It’s official: The state’s biggest Labor Day weekend festival is canceled – but will be replaced by a series of drive-in concerts, online performances, food truck events and appointment art viewing.
Soaring Eagle Arts, Beats & Eats was to have marked its 23rd year this September, but as the coronavirus pandemic rolls on, organizers have pulled the plug on the Royal Oak fest.
“We said all along we’d need six weeks to put together an event,” said director Jon Witz. “With the complexity of both the safety protocols needed and the lack of certainty that state policies will be changing, there was no other path for us. It’s just not meant to be for us and other large events in 2020.”
AB&E will instead roll out a slate of activities led by “The Beats Go On,” which aims to present more than 400 local performers and generate up to half a million dollars for area musicians whose work has dried up in recent months.
“We just want to take the resources of our event and our promotional partners to continue the spirit of not only art, music and food, but to make an impact on people that have participated in the past and are in significant need right now,” Witz said.
Most participating artists will stage streaming shows on social-media platforms Aug. 27-Sept. 3. Bands will seek individual donations from the performances, and further benefit from a broader public fundraising campaign being seeded with $10,000 from the Arts, Beats & Eats Foundation.
Details on the distribution of revenue to musicians can be found .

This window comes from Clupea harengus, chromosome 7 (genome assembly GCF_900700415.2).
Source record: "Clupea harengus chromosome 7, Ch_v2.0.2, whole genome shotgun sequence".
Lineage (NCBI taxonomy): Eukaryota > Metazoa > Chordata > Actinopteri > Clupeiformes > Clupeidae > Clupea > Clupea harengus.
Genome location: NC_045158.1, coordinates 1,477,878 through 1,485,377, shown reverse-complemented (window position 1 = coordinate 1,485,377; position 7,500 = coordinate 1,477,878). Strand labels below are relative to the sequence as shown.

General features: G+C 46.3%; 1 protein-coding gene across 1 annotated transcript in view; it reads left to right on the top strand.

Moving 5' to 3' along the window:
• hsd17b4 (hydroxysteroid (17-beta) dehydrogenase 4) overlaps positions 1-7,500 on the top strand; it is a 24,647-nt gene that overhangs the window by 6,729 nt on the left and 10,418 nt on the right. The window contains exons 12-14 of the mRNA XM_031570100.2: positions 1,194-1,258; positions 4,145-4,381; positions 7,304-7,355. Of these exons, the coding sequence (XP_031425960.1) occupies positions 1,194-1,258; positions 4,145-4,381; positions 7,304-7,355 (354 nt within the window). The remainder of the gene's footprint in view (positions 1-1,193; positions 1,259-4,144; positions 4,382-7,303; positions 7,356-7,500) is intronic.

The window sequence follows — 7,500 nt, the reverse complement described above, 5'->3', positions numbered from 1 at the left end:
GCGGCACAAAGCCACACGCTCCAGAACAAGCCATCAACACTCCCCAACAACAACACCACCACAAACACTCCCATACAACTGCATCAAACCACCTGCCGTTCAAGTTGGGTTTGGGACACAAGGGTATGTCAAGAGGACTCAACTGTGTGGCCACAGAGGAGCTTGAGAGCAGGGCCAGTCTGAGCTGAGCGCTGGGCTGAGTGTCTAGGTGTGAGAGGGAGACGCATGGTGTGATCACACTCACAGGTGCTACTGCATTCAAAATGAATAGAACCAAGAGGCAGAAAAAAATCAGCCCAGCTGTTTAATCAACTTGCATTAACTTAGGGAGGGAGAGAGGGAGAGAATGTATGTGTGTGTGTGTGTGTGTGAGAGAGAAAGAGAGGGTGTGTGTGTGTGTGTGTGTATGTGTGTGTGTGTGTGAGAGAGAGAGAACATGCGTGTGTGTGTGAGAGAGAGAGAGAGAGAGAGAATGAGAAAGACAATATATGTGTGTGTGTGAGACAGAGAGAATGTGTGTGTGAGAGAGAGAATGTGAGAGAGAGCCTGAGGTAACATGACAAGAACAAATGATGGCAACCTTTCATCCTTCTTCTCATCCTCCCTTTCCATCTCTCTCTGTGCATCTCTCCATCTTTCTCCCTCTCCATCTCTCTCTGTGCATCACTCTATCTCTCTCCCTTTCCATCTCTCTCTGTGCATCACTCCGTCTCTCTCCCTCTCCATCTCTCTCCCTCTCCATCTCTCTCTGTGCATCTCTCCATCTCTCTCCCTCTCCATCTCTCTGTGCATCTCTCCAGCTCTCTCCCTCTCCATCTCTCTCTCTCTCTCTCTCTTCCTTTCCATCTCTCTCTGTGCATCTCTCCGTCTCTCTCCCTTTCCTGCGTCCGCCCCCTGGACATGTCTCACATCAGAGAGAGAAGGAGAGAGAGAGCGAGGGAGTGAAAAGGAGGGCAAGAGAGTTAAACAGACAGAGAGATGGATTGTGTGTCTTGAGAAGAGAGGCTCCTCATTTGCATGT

The public fundraising will likely be supplemented by matching funds from Oakland County, said Dave Woodward, chairman of the Oakland County Board of Commissioners. He said he expects to announce precise details about the county’s contribution during the next week, and is reaching out to peers in Wayne and Macomb to collaborate on direct assistance for affected artists across the region.
“We know that musicians particularly have been hard hit during this pandemic because venues have been closed or operating at reduced capacity,” said Woodward. “We want to lean in, in a significant way.”
The second phase of “The Beats Go On,” Sept. 4-7, will feature 40 acts in drive-in concerts at 6th and Main streets in Royal Oak, traditional site of AB&E’s main music stage. Admission will be $30 per vehicle, with a variety of distancing protocols and other safety guidelines in place.
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Artists will include AB&E mainstays such as Thornetta Davis, the Reefermen, Orbitsuns, Your Generation in Concert and Larry Lee & the Back in the Day Band.
The fest’s traditional juried arts show will give way this year to “Art By Appointment,” with 20 artists showcasing their work online and scheduling in-person visits with patrons Labor Day weekend – again involving a series of health protocols.
As for food, “Eats on Your Streets” will feature food trucks situated Labor Day weekend in neighborhoods in Royal Oak, Clawson, Berkley, Huntington Woods and Ferndale.
The weekend will also include a 100-person fitness dance (Sept. 5) and 100-person hot yoga class (Sept. 6).
AB&E officials worked with the Oakland County Health Department to craft guidelines for the various gatherings.
Witz, who founded the festival in 1998, has spearheaded a committee of more than 100 Michigan event producers, concert promoters and venue operators, working with Gov. Gretchen Whitmer’s office to devise guidelines for gatherings as Michigan moves through its reopening phases.